Merge Father and Mother’s Days: In Favour of Parent’s Day

In Ghana (and elsewhere), many fathers complain that they are not given as much recognition on Father’s Day as is given to mothers on Mother’s Day; Father’s Days are not as hyped as Mother’s Days. In trying to resolve this imbalance, on Mother’s Day this year I posted a Facebook status that said, “Happy Parent’s Day” instead of “Happy Mother’s Day”. Immediately two females commented. One reminded me it was Mother’s Day; the other asked what my status meant and that I should allow mothers to be celebrated.

There have been arguments justifying why, generally, mothers are cherished more than fathers. And there are several stories of some fathers deserting their families. I wasn’t surprised to see a comment from a man who said that he considered his mother as his father because he had nothing to do with his biological father. But we also know of several examples where many fathers have been indispensable in the lives of their children; and where, on the contrary, some mothers have abandoned their children.

I do understand that for many years, mothers generally have been at a disadvantage, so it makes sense that they be cherished beyond measure. However, things have changed now. My wife goes through a lot as a mother, but I also go through a lot as a father. My mother went through a lot to bring us up, but my dad also went through a lot. The difference is that because we were often with our mum, it was easy for us to see what she went through to take care of us, but it was difficult to see that of our father. Things only made sense to us when we grew up.

The point is, despite the limelight increased contact with their children places mothers in, the role fathers play cannot be regarded as second fiddle. And I strongly believe that the two distinct celebrations, rather than acknowledging the equal role played by both mothers and fathers, puts mothers on a pedestal and relegates fathers to the background. But what kind of future do we want to see if the current generation of fathers-to-be feel their role will not be as much appreciated? Evans Adu Gyamfi, author of A Toast to Fatherhood: Sons and Daughters Appreciating the Fatherly Role, has argued that appreciating the institution of fatherhood cannot be ignored if the current fatherhood crisis is going to see an end. Thus, it is important that we acknowledge equally what mothers and fathers do to bring up their children, and not transfer our experiences of the past onto the institution of fatherhood.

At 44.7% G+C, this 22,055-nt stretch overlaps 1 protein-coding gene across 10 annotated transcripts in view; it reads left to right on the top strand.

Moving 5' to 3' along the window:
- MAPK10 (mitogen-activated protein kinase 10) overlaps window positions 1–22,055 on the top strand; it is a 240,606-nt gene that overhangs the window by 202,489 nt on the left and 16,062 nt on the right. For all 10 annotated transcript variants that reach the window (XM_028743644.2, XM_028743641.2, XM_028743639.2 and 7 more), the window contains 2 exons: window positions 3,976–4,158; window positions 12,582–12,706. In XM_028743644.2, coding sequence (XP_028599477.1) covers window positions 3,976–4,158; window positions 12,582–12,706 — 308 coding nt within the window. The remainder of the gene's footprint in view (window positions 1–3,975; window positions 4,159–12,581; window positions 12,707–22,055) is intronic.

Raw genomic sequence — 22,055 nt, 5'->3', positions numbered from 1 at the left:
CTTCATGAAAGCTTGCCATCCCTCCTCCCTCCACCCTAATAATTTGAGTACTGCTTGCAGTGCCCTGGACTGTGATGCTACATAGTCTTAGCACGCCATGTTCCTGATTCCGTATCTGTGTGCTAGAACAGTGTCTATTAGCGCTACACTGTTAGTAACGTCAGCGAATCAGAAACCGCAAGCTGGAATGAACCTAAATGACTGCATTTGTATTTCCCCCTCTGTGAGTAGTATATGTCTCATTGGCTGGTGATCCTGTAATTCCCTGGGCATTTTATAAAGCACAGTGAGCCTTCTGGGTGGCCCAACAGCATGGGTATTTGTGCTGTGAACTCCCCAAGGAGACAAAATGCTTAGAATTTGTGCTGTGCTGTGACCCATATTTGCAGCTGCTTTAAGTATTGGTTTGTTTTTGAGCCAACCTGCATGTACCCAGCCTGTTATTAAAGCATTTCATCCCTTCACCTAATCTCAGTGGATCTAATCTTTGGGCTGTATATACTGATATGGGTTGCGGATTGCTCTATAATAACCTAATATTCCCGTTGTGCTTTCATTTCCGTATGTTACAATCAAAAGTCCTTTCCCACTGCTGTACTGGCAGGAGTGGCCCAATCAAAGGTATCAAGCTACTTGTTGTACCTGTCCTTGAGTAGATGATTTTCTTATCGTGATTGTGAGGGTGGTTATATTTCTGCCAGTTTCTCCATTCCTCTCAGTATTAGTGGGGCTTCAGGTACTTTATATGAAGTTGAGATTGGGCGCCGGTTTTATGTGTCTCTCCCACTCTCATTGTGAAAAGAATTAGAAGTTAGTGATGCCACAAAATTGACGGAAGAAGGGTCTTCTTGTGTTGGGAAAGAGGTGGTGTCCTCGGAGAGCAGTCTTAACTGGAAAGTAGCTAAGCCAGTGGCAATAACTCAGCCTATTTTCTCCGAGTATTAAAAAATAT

But that’s not the only point. I think the current distinction between Mother’s Day and Father’s Day, with the recognition of the former as more important than the latter, creates friction—friction in homes and in society at large. It creates some sort of competition, envy, jealousy between father and mother, and it strains our efforts at redefining gender roles and advocating gender equality. I also think that it does not foster forgiveness in situations where fathers or mothers might have hurt their children. 

Instead of having two separate days—one for mothers and the other for fathers—I propose a single day to celebrate parents (including single parents). To make the proposal effective, I suggest that neither the day assigned currently to mothers nor fathers should be used; instead a different day should be designated as Parent’s Day. This way, parents can receive equal recognition. I believe this will be a step towards valuing equally the roles mothers and fathers play, and it will encourage fathers (and uncaring mothers) to be more interested in the affairs of their children. 

What is more beautiful than reaching out to both parents, if there are, and wishing them a Happy Parent’s Day, and using that day as an opportunity to reconcile differences between mother and father and between parent(s) and child? The need to reunite our families is long overdue and it must start now!